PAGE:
High baseline prevalence of atopic comorbidities and medication use in children treated with allergy immunotherapy in the REAl-world effeCtiveness in allergy immunoTherapy (REACT) study

Benedikt Fritszching, Celeste Porsbjerg, Sarah Buchs, Julie Rask Larsen, Nick Freemantle, Marco Contoli

1 Citationer (Scopus)

Abstract

Background: Respiratory allergy, commonly manifesting as allergic rhinitis (AR) and asthma, is a chronic progressive disease that frequently starts in childhood. Allergy immunotherapy (AIT) is the only causal treatment for respiratory allergy with the potential to modify the underlying cause of allergy and, ultimately, prevent disease progression. This analysis aimed to determine if AIT is received sufficiently early to halt the progression of allergic disease, by characterizing the burden and progression of disease in children prior to AIT initiation in real-life clinical practice. Methods: The REAl-world effeCtiveness in allergy immunoTherapy (REACT) study was a large retrospective cohort study using German claims data between 2007 and 2017. Characteristics of two pre-defined AIT age cohorts from the REACT study – children (aged <18 years) and adults (aged ≥18 years) – were evaluated during the 1-year period before the first AIT prescription. For comparison, a control group of all subjects with a confirmed diagnosis of AR and without prescriptions for AIT was included. Burden of disease was assessed using diagnostic codes for atopic comorbidities [e.g., atopic dermatitis (AD), asthma, and acute allergic conjunctivitis] and non-atopic comorbidities (e.g., migraine, headache); medication use, recorded as prescriptions for symptom-relieving AR medication and reliever/controller medication for asthma, was also assessed. Data were analyzed descriptively, using summary statistics. Results: Both children (n = 11,036) and adults (n = 30,037) showed a higher prevalence of atopic comorbidities and a greater drug burden prior to AIT initiation compared to AR patients not treated with AIT (n = 1,003,332). In the two age-specific AIT cohorts, children consistently showed the highest prevalence of atopic comorbidities compared to adults (AIT children, AIT adults – asthma: 41.4%, 34.5%; AD: 19.9%, 10.2%; acute allergic conjunctivitis: 13.6%, 10.2%). Generally, prescriptions per year for symptom-relieving AR and asthma treatments were also higher for children initiating AIT vs. adults (AIT children, AIT adults – AR prescriptions per subject: 1.72, 0.73; asthma prescriptions per subject: 1.42, 0.79). Conclusions: Children with AR who are offered AIT in real-life show considerable disease burden prior to initiation. As AIT may alleviate the burden and halt the progression of allergic disease, considering AIT earlier in the disease course may be warranted.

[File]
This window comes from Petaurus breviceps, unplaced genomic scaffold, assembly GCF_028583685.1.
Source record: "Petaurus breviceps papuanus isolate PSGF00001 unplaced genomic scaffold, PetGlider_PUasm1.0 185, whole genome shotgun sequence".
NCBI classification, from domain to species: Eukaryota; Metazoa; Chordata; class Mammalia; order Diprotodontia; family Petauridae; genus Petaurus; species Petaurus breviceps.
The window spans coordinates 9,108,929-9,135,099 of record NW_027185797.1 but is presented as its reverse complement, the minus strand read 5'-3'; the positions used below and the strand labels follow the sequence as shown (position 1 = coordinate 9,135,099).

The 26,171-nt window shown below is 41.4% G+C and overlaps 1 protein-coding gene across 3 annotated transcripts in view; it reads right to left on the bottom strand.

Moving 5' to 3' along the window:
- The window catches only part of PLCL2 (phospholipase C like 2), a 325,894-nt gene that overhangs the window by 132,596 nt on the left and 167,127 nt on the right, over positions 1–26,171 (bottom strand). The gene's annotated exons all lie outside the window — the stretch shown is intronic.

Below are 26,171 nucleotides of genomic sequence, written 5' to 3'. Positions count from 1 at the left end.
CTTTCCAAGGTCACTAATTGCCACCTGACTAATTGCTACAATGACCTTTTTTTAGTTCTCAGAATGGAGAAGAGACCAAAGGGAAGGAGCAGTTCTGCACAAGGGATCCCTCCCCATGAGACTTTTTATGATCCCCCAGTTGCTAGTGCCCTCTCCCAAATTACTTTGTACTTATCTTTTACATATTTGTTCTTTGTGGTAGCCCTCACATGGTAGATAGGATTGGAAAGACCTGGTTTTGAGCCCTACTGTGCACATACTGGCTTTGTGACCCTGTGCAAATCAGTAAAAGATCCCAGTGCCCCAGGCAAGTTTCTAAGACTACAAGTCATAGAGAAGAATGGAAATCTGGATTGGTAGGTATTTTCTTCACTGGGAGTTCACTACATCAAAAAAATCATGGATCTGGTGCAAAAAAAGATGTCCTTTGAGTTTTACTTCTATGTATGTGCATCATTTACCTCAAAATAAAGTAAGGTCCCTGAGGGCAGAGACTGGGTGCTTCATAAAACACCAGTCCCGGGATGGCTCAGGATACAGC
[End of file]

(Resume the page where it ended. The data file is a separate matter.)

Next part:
OriginalsprogEngelsk
Artikelnummer1136942
TidsskriftFrontiers in Pediatrics
Vol/bind11
Sider (fra-til)1136942
ISSN2296-2360
DOI
StatusUdgivet - 2023

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